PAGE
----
The Jewish view of conversion has a long and complicated history. This section includes scholarly articles that deal with conversion to Judaism and examine that subject's major trends throughout history. Moving through the biblical, rabbinic, medieval and early modern era, this section will give a broad overview of some of the recent scholarship around conversion and its history.
When dealing with conversion, one must also consider a number of Halachic issues. The following section contains a number of articles that deal with the history and legal thought behind a number of the most important (and often controversial) halachic issues such as patriarchal decent, circumcision, and the need for rituals like the mikveh.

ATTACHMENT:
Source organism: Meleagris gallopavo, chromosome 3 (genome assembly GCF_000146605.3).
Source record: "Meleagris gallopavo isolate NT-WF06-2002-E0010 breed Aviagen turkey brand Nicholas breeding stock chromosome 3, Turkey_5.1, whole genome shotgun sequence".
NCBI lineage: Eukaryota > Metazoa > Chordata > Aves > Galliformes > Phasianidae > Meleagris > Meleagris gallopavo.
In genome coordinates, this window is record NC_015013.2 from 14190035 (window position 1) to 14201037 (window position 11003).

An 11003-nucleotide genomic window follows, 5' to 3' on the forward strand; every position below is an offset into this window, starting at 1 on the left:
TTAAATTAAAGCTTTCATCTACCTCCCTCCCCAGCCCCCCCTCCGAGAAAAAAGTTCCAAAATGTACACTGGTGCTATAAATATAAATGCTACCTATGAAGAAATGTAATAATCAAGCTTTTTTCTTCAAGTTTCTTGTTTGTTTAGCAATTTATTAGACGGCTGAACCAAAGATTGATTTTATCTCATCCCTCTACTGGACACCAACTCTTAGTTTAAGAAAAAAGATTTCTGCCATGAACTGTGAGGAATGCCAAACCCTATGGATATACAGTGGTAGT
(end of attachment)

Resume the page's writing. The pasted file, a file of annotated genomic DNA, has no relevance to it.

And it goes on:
To view movement policy on many of these click here.
Since the 1990 Jewish population survey, intermarriage and outreach have been two of the most studied and debated issues in the Jewish community. The following section contains links to many of the most important studies of the past decade dealing with rates of intermarriage, conversion, and Jewish connection throughout the Jewish community.
Our tradition teaches that one who converts to Judaism is considered "like a newborn baby" (Yeb. 22a). However, there are a number of psychological issues that come with this break from the past. The following section will examine many of these issues both for converts to Judaism and for the process of conversion in general. For this reason this section will also contain a number of Christian and secular sources.
There are a number of scholarly books that have been written that examine many of the above topics. While we cannot include them here, the following is a helpful list, many of which you can find at the HUC libraries.